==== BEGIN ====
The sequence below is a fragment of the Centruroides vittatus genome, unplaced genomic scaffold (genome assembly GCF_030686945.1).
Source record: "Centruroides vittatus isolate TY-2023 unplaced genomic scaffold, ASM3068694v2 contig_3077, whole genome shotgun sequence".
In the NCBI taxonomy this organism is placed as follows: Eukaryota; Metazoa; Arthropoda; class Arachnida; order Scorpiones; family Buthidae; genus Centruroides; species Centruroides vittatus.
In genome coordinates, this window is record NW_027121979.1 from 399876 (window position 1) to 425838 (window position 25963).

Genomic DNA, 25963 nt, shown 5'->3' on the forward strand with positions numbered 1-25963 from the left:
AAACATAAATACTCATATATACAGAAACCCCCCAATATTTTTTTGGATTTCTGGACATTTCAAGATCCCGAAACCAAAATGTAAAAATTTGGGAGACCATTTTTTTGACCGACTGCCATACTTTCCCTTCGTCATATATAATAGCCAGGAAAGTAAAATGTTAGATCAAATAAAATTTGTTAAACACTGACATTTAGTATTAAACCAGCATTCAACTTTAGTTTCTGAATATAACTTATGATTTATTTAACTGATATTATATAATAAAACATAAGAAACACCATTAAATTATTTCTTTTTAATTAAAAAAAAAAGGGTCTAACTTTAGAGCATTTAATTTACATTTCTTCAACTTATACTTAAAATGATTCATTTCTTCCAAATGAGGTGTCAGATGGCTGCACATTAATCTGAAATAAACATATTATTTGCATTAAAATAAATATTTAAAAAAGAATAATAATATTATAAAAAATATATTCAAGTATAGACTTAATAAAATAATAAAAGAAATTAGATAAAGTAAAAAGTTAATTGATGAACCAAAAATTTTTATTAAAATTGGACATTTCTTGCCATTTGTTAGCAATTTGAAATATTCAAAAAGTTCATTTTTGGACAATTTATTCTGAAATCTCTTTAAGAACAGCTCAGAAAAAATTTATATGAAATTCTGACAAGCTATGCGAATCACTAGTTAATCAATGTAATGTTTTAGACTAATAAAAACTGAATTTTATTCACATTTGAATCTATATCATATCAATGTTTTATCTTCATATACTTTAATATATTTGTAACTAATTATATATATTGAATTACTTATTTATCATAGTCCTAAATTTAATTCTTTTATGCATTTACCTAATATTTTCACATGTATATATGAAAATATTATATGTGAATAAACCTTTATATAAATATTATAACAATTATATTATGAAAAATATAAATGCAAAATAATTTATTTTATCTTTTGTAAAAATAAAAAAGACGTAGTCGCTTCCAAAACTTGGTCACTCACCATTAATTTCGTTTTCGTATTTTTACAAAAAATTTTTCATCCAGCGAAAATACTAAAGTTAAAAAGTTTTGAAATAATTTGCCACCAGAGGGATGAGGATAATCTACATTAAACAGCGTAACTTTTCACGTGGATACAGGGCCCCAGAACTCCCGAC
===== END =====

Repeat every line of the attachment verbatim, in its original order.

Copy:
The sequence below is a fragment of the Centruroides vittatus genome, unplaced genomic scaffold (genome assembly GCF_030686945.1).
Source record: "Centruroides vittatus isolate TY-2023 unplaced genomic scaffold, ASM3068694v2 contig_3077, whole genome shotgun sequence".
In the NCBI taxonomy this organism is placed as follows: Eukaryota; Metazoa; Arthropoda; class Arachnida; order Scorpiones; family Buthidae; genus Centruroides; species Centruroides vittatus.
In genome coordinates, this window is record NW_027121979.1 from 399876 (window position 1) to 425838 (window position 25963).

Genomic DNA, 25963 nt, shown 5'->3' on the forward strand with positions numbered 1-25963 from the left:
AAACATAAATACTCATATATACAGAAACCCCCCAATATTTTTTTGGATTTCTGGACATTTCAAGATCCCGAAACCAAAATGTAAAAATTTGGGAGACCATTTTTTTGACCGACTGCCATACTTTCCCTTCGTCATATATAATAGCCAGGAAAGTAAAATGTTAGATCAAATAAAATTTGTTAAACACTGACATTTAGTATTAAACCAGCATTCAACTTTAGTTTCTGAATATAACTTATGATTTATTTAACTGATATTATATAATAAAACATAAGAAACACCATTAAATTATTTCTTTTTAATTAAAAAAAAAAGGGTCTAACTTTAGAGCATTTAATTTACATTTCTTCAACTTATACTTAAAATGATTCATTTCTTCCAAATGAGGTGTCAGATGGCTGCACATTAATCTGAAATAAACATATTATTTGCATTAAAATAAATATTTAAAAAAGAATAATAATATTATAAAAAATATATTCAAGTATAGACTTAATAAAATAATAAAAGAAATTAGATAAAGTAAAAAGTTAATTGATGAACCAAAAATTTTTATTAAAATTGGACATTTCTTGCCATTTGTTAGCAATTTGAAATATTCAAAAAGTTCATTTTTGGACAATTTATTCTGAAATCTCTTTAAGAACAGCTCAGAAAAAATTTATATGAAATTCTGACAAGCTATGCGAATCACTAGTTAATCAATGTAATGTTTTAGACTAATAAAAACTGAATTTTATTCACATTTGAATCTATATCATATCAATGTTTTATCTTCATATACTTTAATATATTTGTAACTAATTATATATATTGAATTACTTATTTATCATAGTCCTAAATTTAATTCTTTTATGCATTTACCTAATATTTTCACATGTATATATGAAAATATTATATGTGAATAAACCTTTATATAAATATTATAACAATTATATTATGAAAAATATAAATGCAAAATAATTTATTTTATCTTTTGTAAAAATAAAAAAGACGTAGTCGCTTCCAAAACTTGGTCACTCACCATTAATTTCGTTTTCGTATTTTTACAAAAAATTTTTCATCCAGCGAAAATACTAAAGTTAAAAAGTTTTGAAATAATTTGCCACCAGAGGGATGAGGATAATCTACATTAAACAGCGTAACTTTTCACGTGGATACAGGGCCCCAGAACTCCCGAC